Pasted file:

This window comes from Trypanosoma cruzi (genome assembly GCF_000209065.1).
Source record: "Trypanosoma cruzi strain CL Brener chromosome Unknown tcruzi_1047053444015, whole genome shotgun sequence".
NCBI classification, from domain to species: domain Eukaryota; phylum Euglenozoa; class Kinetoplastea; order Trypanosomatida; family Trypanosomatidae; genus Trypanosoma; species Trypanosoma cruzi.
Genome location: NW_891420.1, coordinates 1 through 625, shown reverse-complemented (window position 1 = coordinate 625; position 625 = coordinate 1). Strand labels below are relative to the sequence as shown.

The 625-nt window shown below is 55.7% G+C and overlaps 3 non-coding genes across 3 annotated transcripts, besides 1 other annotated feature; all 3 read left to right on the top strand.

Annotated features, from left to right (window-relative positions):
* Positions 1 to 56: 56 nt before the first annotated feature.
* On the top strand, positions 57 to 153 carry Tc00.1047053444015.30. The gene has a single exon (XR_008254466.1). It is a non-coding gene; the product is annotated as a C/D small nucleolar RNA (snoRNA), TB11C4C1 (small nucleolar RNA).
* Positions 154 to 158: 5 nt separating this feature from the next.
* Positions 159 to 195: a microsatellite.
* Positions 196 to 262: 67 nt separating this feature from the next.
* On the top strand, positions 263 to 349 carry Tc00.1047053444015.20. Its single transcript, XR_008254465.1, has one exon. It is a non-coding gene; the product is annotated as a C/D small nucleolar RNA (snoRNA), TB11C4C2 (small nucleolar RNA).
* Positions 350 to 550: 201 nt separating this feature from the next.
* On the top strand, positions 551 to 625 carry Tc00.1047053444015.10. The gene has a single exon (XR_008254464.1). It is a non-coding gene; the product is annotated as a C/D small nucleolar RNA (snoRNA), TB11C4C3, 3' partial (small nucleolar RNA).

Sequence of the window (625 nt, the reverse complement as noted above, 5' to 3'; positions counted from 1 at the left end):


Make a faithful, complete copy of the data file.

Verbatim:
This window comes from Trypanosoma cruzi (genome assembly GCF_000209065.1).
Source record: "Trypanosoma cruzi strain CL Brener chromosome Unknown tcruzi_1047053444015, whole genome shotgun sequence".
NCBI classification, from domain to species: domain Eukaryota; phylum Euglenozoa; class Kinetoplastea; order Trypanosomatida; family Trypanosomatidae; genus Trypanosoma; species Trypanosoma cruzi.
Genome location: NW_891420.1, coordinates 1 through 625, shown reverse-complemented (window position 1 = coordinate 625; position 625 = coordinate 1). Strand labels below are relative to the sequence as shown.

The 625-nt window shown below is 55.7% G+C and overlaps 3 non-coding genes across 3 annotated transcripts, besides 1 other annotated feature; all 3 read left to right on the top strand.

Annotated features, from left to right (window-relative positions):
* Positions 1 to 56: 56 nt before the first annotated feature.
* On the top strand, positions 57 to 153 carry Tc00.1047053444015.30. The gene has a single exon (XR_008254466.1). It is a non-coding gene; the product is annotated as a C/D small nucleolar RNA (snoRNA), TB11C4C1 (small nucleolar RNA).
* Positions 154 to 158: 5 nt separating this feature from the next.
* Positions 159 to 195: a microsatellite.
* Positions 196 to 262: 67 nt separating this feature from the next.
* On the top strand, positions 263 to 349 carry Tc00.1047053444015.20. Its single transcript, XR_008254465.1, has one exon. It is a non-coding gene; the product is annotated as a C/D small nucleolar RNA (snoRNA), TB11C4C2 (small nucleolar RNA).
* Positions 350 to 550: 201 nt separating this feature from the next.
* On the top strand, positions 551 to 625 carry Tc00.1047053444015.10. The gene has a single exon (XR_008254464.1). It is a non-coding gene; the product is annotated as a C/D small nucleolar RNA (snoRNA), TB11C4C3, 3' partial (small nucleolar RNA).

Sequence of the window (625 nt, the reverse complement as noted above, 5' to 3'; positions counted from 1 at the left end):